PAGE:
NEW DELHI: German software and accounting technology firm SAP is placing its bet on two large opportunities in the country—the roll out the Goods and Services Tax (GST) and the ongoing demonetisation exercise.
According to a top company executive, GST that is likely to roll out from April 2017 will require companies to not just be tax complaint but also readjust their structure and supply chain networks.
The demonetisation, which is leading to a boom in cashless payments, represents a massive opportunity for SAP in terms of data analytics and storage for digital wallet, banks and other financial services firms. Deb Deep Sengupta, managing director for SAP Indian Subcontinent, told ET in interview that the GST roll out is irreversable, whether it happens on April 1 or a few months later, and over the next 18-24 months, the impact will be felt not just on organisations but also on the ecosystem.
“What is expected are 4 billion digital invoices a day, organisations-—large and small—will have to relook at their contracts, dealers and suppliers,” Sengupta said.
“They will have to make their system fool proof because there can’t be a margin of error. The only way you can do that is through automation and technology.”
He added that it is a great opportunity for customers to relook at their structure and redesign their supply chains, since the current supply chain has been designed according to interstate taxation etc.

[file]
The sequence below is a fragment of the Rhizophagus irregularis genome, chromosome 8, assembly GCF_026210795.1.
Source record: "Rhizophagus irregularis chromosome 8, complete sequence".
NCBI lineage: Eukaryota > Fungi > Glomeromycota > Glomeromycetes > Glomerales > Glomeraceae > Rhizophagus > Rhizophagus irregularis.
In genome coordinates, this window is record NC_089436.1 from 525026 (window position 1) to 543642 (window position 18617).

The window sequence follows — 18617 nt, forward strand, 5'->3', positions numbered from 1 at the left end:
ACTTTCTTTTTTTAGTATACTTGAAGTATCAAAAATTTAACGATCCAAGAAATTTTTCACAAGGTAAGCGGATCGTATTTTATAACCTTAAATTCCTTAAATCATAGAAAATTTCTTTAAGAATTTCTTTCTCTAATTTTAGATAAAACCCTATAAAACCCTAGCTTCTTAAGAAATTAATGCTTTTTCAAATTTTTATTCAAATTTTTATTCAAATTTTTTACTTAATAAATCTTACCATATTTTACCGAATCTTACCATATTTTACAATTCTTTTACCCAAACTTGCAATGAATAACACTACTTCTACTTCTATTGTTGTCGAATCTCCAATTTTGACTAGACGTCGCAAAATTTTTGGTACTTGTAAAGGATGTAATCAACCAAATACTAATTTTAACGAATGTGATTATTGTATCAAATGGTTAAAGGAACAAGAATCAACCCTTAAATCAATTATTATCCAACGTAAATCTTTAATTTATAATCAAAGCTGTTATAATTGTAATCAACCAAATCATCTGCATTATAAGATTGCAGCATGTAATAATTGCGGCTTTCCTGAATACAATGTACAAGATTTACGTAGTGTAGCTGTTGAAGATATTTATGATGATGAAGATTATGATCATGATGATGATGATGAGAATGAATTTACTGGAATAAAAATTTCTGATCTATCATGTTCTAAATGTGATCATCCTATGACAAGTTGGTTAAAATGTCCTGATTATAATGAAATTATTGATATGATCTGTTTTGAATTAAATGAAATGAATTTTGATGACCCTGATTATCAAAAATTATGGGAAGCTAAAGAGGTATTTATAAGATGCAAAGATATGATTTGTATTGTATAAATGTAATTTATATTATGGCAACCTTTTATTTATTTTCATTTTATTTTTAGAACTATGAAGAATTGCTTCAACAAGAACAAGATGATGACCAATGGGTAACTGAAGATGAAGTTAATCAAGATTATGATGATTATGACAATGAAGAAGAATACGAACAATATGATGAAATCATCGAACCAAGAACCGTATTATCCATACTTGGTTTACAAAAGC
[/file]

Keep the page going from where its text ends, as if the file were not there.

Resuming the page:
Sengupta said SAP has 7,500 customers in India and all of them are GST ready. Moreover, 70 per cent of the corporate taxes are paid by its customers, he claimed. In the recent past, SAP has aggressively promoted its big data platform, SAP HANA, and its cloud offerings.
As a result, each of SAP’s customers are using some version of SAP HANA, which is fully GST ready.
“If I take the case of demonetisation, the promise of HANA is to give you real time data, at the lowest cost and be able to give the analytics immediately, so each one of these financial technology companies mobile wallets etc would need analytics, they would need a database, which is real time fast and can enable their services. That will be a huge opportunity for SAP,” said Sengupta.
On Thursday, SAP launched a technology called the SAP Digital Boardroom in India, which aims to contextualize and simplify performance reporting across areas of business on a real time basis through digital assistants such as Amazon Alexa.
It will enable an interactive board discussion and give decision makers a simplified boardroom process by allowing board members to analyse large volumes of data and identify business risks and opportunities in real time.
As far as data centres are concerned, Sengupta said the company has chosen not to set up its own data centre in India unlike technology companies such as Google and Microsoft, which have announced plans to set up centres in India. He said SAP is not an infrastructure company and wants to be platform agnostic.
It has partnered with local data centre provider called CtrlS to offer services to not just corporates but also governments.
“Our competency is to build software solutions and applications. We are working on a concept called cloud foundry where our application and software can work on any data centre be it Amazon or Google,” he said, adding that it will give its customers choice in terms of choosing their cloud service provider.